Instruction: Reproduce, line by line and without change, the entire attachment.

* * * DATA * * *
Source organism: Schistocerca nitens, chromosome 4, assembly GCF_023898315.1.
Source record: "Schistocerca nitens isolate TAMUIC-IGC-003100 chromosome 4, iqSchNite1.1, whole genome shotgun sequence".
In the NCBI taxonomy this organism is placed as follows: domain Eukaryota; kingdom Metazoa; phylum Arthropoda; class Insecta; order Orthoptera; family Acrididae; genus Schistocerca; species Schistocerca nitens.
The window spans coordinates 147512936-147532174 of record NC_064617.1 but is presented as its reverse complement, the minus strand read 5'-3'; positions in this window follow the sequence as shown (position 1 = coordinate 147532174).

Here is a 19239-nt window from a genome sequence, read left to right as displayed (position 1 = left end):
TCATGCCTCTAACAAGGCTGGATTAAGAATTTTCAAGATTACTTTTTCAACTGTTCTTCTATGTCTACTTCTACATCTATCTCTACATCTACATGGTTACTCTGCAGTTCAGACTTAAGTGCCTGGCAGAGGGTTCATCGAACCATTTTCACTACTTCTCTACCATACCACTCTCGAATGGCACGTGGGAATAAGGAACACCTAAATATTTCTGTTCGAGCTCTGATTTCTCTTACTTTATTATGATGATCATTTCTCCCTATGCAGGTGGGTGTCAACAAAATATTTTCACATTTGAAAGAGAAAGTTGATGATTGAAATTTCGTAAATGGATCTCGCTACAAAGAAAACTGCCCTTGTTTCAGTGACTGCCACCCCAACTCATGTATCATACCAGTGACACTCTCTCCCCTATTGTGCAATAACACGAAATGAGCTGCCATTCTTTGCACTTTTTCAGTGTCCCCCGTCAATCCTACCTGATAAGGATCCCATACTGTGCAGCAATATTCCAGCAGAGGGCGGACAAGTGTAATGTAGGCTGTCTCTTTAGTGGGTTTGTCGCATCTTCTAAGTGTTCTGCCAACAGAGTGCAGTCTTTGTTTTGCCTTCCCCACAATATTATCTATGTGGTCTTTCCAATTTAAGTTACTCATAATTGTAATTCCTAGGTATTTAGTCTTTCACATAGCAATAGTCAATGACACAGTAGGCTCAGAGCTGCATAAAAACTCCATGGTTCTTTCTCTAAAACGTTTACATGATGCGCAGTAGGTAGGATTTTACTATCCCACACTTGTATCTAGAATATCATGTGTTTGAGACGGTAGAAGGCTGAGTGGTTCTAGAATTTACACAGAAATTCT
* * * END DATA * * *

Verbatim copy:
Source organism: Schistocerca nitens, chromosome 4, assembly GCF_023898315.1.
Source record: "Schistocerca nitens isolate TAMUIC-IGC-003100 chromosome 4, iqSchNite1.1, whole genome shotgun sequence".
In the NCBI taxonomy this organism is placed as follows: domain Eukaryota; kingdom Metazoa; phylum Arthropoda; class Insecta; order Orthoptera; family Acrididae; genus Schistocerca; species Schistocerca nitens.
The window spans coordinates 147512936-147532174 of record NC_064617.1 but is presented as its reverse complement, the minus strand read 5'-3'; positions in this window follow the sequence as shown (position 1 = coordinate 147532174).

Here is a 19239-nt window from a genome sequence, read left to right as displayed (position 1 = left end):
TCATGCCTCTAACAAGGCTGGATTAAGAATTTTCAAGATTACTTTTTCAACTGTTCTTCTATGTCTACTTCTACATCTATCTCTACATCTACATGGTTACTCTGCAGTTCAGACTTAAGTGCCTGGCAGAGGGTTCATCGAACCATTTTCACTACTTCTCTACCATACCACTCTCGAATGGCACGTGGGAATAAGGAACACCTAAATATTTCTGTTCGAGCTCTGATTTCTCTTACTTTATTATGATGATCATTTCTCCCTATGCAGGTGGGTGTCAACAAAATATTTTCACATTTGAAAGAGAAAGTTGATGATTGAAATTTCGTAAATGGATCTCGCTACAAAGAAAACTGCCCTTGTTTCAGTGACTGCCACCCCAACTCATGTATCATACCAGTGACACTCTCTCCCCTATTGTGCAATAACACGAAATGAGCTGCCATTCTTTGCACTTTTTCAGTGTCCCCCGTCAATCCTACCTGATAAGGATCCCATACTGTGCAGCAATATTCCAGCAGAGGGCGGACAAGTGTAATGTAGGCTGTCTCTTTAGTGGGTTTGTCGCATCTTCTAAGTGTTCTGCCAACAGAGTGCAGTCTTTGTTTTGCCTTCCCCACAATATTATCTATGTGGTCTTTCCAATTTAAGTTACTCATAATTGTAATTCCTAGGTATTTAGTCTTTCACATAGCAATAGTCAATGACACAGTAGGCTCAGAGCTGCATAAAAACTCCATGGTTCTTTCTCTAAAACGTTTACATGATGCGCAGTAGGTAGGATTTTACTATCCCACACTTGTATCTAGAATATCATGTGTTTGAGACGGTAGAAGGCTGAGTGGTTCTAGAATTTACACAGAAATTCT